Accordingly, critics of Sudoplatov's version of the Terletsky affair now have complete agreement from: (a) Terletsky (who called his two meetings on November 14 and November 16 of 1945 failures, both in his diary and decades later before he died); (b) from Bohr's son, Aage Bohr (who witnessed it); and from Beria's final report to Stalin (prepared by a 39-year-old Sudoplatov who might be expected to know better than Sudoplatov at age 87 what transpired). Terletsky, who was party to the drafting of the Beria letter, according to his memoirs, has provided the world with a fairly complete deposition. In Terletsky's view, the "most important" thing that Bohr wanted to communicate was his high opinion of Lev Landau-so as to protect Landau.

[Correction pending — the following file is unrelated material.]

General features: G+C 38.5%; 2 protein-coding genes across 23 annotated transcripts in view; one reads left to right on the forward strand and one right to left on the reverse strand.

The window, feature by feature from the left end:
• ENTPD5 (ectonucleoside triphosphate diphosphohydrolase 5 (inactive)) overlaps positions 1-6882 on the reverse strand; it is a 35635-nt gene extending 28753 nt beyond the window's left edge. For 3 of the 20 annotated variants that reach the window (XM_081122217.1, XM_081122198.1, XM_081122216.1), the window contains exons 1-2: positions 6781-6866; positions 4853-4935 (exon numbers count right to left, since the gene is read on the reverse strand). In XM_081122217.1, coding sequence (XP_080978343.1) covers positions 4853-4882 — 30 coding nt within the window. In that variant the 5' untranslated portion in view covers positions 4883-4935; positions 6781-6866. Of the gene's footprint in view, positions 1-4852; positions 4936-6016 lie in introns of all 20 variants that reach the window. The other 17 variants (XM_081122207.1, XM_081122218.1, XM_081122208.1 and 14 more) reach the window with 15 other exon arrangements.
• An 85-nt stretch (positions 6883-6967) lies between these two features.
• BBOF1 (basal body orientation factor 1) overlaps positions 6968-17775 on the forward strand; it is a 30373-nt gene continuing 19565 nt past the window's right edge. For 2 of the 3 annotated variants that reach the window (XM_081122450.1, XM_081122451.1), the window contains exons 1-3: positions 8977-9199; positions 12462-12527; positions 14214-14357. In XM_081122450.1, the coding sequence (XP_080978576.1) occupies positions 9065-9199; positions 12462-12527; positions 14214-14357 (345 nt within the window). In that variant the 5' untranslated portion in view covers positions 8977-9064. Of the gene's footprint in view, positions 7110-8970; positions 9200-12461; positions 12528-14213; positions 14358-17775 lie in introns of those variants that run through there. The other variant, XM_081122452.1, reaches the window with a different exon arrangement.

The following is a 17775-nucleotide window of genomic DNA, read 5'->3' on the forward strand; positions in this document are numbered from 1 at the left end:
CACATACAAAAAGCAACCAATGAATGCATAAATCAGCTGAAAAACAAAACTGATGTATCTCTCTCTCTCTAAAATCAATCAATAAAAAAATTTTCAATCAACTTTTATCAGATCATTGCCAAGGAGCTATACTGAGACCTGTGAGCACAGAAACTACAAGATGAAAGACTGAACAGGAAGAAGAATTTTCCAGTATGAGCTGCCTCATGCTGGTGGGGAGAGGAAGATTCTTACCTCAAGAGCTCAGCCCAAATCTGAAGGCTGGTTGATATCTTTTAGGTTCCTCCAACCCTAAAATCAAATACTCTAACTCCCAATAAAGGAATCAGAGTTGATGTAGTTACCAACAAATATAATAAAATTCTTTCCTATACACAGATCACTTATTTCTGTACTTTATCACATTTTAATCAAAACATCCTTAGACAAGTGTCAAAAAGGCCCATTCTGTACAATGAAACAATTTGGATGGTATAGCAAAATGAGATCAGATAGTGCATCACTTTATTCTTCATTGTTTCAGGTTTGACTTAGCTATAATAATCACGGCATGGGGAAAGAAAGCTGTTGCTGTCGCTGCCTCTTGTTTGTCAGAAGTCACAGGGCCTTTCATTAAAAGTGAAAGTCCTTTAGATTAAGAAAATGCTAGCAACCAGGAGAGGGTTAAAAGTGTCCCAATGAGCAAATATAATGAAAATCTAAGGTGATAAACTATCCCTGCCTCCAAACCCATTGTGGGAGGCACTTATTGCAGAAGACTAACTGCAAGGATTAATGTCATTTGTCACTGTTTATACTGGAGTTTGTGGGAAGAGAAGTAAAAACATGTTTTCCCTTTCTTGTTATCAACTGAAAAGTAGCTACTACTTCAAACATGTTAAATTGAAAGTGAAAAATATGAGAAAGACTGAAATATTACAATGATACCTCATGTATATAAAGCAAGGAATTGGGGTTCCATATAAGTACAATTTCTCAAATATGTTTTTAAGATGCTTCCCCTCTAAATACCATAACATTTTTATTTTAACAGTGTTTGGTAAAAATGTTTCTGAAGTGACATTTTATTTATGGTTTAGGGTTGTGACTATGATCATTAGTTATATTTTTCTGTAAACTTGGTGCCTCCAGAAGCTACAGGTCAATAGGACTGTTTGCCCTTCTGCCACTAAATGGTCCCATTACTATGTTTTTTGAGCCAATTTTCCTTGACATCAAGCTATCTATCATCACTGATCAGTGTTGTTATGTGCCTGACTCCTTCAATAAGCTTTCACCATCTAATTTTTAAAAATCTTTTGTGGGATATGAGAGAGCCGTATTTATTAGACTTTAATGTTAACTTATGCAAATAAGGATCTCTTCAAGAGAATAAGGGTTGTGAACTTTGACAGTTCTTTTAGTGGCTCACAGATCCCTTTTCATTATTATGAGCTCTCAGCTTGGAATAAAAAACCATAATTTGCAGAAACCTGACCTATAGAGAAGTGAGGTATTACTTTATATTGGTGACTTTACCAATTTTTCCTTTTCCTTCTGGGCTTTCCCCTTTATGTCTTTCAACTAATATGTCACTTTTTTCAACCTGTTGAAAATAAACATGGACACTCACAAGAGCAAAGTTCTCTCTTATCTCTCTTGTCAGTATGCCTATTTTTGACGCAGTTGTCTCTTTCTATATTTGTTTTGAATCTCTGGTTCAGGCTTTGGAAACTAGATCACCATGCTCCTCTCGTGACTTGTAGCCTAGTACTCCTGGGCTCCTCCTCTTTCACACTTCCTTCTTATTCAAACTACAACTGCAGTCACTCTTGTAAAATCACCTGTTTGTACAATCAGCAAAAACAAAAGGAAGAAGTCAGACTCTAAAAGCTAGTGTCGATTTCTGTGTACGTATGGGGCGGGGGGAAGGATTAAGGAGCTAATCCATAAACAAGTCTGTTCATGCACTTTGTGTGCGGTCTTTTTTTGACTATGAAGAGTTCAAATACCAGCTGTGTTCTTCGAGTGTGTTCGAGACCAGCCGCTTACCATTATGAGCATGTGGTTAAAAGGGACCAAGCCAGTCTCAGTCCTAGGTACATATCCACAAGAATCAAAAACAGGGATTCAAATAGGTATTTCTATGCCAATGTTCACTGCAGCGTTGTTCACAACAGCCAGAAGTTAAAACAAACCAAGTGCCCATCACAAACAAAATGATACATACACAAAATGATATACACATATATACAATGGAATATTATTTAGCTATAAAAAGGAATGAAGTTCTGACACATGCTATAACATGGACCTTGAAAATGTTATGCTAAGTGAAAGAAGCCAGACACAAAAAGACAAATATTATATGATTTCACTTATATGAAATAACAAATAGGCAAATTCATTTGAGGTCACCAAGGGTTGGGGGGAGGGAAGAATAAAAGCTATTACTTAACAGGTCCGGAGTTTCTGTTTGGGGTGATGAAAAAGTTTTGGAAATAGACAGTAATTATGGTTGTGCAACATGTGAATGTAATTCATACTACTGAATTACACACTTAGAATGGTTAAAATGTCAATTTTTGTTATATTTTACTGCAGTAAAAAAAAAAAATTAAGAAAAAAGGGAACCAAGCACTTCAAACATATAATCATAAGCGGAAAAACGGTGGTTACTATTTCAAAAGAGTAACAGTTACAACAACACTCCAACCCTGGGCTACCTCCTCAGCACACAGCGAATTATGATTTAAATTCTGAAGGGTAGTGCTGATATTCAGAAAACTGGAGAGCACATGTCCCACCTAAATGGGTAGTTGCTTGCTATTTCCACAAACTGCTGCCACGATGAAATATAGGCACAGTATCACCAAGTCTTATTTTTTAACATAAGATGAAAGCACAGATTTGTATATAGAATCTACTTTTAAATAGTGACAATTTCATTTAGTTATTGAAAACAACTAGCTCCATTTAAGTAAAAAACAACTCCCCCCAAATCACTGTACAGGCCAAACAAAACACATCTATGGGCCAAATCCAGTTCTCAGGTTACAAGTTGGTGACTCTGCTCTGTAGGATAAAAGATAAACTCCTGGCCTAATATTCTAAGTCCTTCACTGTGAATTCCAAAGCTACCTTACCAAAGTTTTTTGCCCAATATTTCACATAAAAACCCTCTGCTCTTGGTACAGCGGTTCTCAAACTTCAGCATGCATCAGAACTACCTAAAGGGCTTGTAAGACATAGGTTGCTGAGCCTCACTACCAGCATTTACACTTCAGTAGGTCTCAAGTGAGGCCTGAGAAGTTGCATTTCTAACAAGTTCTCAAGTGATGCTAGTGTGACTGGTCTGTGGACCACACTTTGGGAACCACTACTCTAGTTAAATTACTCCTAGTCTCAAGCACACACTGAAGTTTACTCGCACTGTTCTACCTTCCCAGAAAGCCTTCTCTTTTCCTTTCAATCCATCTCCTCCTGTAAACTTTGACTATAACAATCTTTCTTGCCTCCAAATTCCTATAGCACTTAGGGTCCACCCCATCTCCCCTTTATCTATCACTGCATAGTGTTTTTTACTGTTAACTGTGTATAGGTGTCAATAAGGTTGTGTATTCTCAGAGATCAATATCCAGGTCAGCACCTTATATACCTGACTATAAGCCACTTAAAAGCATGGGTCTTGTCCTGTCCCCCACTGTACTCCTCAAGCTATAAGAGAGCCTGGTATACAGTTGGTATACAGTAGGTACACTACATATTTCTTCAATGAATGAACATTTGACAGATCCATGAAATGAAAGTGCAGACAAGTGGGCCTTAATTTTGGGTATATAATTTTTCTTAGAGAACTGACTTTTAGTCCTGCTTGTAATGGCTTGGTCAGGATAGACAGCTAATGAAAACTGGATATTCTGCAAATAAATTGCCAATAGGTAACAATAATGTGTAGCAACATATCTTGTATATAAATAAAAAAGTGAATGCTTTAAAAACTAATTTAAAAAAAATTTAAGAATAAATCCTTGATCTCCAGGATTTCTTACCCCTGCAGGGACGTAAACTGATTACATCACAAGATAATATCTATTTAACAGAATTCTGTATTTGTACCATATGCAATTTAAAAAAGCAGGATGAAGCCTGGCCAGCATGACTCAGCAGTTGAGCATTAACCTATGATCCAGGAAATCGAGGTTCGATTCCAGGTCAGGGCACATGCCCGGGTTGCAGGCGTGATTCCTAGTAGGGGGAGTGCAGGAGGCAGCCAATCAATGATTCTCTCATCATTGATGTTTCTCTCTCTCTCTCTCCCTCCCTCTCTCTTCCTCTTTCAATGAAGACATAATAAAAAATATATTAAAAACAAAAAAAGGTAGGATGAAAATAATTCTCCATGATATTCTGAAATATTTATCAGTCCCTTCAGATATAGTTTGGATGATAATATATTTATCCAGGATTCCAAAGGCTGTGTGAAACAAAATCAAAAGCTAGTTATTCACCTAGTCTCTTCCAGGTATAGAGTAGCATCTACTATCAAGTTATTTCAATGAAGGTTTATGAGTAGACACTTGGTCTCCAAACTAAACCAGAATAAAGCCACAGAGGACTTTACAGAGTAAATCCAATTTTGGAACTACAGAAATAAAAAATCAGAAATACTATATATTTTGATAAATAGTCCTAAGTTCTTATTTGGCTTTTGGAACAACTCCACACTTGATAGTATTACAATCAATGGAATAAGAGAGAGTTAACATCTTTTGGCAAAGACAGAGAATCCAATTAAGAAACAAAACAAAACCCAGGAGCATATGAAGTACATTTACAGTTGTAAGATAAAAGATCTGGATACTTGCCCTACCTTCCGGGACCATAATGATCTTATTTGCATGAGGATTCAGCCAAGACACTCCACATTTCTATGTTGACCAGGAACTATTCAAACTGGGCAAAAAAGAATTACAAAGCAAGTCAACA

Terletsky does say of Bohr that "in his opinion, all the countries should have nuclear bombs and next Russia. Only the proliferation of these powerful weapons in different countries could guarantee its non-use in future . . . Thus when the maximum number of countries get the atomic bomb, it will be a guarantee of peace in future. This was the main idea of Niels Bohr."
In light of the absurd charges that Bohr was a spy for Russia, it is amusing to note that Terletsky learned in early November 1945 that Bohr was considered by the KGB to be "an agent of the British intelligence service" which he recognized, to his horror, as an organization "defending the interests of the bourgeoisie, i.e. our class enemies." Much less amusing, and startling, is the fact that Terletsky's diary for October 11, 1945, his first working day in the KGB secret Department C, shows he found "ten thousand pages of, in the bulk, American secret reports (including some British)."